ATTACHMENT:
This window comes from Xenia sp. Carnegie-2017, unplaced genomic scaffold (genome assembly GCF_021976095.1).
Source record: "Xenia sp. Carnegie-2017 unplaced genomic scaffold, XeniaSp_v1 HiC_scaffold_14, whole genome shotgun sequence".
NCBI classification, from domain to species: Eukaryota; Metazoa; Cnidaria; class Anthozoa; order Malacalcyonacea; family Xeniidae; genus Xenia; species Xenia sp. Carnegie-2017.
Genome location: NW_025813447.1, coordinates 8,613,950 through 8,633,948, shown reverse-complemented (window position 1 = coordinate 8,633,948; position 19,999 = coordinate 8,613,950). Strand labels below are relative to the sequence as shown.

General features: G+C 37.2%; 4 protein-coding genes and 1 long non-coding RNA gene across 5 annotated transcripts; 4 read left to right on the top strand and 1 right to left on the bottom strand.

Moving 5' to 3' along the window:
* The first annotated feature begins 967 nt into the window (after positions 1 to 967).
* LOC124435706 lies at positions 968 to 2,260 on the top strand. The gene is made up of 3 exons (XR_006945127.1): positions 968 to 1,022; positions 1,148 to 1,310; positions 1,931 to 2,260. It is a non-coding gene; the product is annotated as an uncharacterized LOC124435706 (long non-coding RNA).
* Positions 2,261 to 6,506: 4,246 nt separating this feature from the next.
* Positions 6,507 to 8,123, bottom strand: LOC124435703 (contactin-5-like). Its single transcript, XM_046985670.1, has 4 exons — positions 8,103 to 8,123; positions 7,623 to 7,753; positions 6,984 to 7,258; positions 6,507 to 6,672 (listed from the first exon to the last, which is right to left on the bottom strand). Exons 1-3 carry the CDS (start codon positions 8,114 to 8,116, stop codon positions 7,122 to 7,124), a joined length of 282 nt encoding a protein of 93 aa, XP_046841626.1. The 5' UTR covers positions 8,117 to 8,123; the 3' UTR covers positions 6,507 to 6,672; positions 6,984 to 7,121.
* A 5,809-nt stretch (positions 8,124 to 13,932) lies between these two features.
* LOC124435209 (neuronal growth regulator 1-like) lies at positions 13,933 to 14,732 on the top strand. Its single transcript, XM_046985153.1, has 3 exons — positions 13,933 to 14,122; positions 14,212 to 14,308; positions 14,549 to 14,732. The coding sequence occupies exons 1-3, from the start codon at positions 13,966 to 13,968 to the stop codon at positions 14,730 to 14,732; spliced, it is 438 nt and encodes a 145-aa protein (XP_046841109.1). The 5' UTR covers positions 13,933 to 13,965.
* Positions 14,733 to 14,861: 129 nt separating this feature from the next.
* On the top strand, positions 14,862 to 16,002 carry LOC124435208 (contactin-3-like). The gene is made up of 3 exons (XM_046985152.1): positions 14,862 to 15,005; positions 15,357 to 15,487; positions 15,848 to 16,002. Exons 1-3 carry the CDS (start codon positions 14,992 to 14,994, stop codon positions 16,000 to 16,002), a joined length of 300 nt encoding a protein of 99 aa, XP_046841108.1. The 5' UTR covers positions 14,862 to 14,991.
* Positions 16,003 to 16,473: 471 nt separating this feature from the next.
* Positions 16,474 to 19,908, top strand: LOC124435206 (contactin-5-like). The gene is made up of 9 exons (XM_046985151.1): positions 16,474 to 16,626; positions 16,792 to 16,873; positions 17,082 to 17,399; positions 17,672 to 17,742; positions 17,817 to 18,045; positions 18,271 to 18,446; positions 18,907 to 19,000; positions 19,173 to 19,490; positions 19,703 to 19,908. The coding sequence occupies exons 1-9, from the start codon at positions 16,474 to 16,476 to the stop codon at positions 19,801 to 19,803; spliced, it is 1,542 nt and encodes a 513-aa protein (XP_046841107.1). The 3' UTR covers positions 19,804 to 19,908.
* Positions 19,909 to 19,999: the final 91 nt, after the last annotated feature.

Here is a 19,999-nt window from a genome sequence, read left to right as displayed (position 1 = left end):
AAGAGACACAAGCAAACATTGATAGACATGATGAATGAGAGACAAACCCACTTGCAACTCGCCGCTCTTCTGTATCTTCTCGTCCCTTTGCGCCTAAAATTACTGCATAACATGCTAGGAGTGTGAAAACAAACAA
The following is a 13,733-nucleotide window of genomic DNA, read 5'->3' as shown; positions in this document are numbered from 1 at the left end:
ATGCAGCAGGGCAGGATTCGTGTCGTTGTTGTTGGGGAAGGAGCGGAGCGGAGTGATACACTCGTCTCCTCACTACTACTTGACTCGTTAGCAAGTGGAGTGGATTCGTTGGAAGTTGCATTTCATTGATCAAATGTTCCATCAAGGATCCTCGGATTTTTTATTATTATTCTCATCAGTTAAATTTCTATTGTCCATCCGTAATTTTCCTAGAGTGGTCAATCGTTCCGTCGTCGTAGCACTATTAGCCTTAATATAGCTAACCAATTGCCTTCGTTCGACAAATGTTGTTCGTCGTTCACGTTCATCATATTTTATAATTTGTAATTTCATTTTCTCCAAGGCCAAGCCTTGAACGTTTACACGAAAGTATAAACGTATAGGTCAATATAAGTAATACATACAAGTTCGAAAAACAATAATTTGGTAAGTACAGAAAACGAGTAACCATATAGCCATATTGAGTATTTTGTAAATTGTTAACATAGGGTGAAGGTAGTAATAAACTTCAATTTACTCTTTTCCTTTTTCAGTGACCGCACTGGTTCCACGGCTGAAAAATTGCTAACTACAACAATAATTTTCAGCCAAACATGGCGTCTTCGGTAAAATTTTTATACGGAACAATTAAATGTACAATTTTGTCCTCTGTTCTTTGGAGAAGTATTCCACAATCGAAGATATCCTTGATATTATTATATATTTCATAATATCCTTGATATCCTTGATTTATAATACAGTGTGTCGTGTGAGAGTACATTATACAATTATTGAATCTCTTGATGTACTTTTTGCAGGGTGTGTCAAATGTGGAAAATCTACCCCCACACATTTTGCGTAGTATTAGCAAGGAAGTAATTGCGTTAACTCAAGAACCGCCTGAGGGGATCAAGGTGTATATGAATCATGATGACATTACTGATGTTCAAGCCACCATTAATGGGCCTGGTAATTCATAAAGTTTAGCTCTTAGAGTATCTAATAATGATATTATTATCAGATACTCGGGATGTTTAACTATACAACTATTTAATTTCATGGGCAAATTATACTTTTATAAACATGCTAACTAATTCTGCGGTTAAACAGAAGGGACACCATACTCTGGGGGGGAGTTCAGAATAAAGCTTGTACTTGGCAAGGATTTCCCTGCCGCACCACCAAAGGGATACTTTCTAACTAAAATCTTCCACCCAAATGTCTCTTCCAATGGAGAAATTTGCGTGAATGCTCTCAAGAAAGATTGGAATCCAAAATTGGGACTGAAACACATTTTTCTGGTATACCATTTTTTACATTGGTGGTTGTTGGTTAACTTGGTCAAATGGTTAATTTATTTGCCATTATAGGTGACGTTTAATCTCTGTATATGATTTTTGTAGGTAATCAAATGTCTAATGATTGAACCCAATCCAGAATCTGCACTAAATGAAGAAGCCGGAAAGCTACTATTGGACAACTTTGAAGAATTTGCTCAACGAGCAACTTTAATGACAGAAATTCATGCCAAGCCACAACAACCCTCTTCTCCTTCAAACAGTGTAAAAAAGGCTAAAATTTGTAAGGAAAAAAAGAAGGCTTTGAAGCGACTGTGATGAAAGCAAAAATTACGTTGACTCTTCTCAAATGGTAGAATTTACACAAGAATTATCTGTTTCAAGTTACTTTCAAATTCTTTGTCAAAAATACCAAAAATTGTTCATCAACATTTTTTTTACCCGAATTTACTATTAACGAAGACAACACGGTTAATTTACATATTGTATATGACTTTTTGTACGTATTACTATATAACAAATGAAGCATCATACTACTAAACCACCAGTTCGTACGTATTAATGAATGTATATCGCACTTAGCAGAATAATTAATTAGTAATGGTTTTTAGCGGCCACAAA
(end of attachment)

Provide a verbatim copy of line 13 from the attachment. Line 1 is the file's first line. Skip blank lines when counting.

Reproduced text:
* Positions 14,733 to 14,861: 129 nt separating this feature from the next.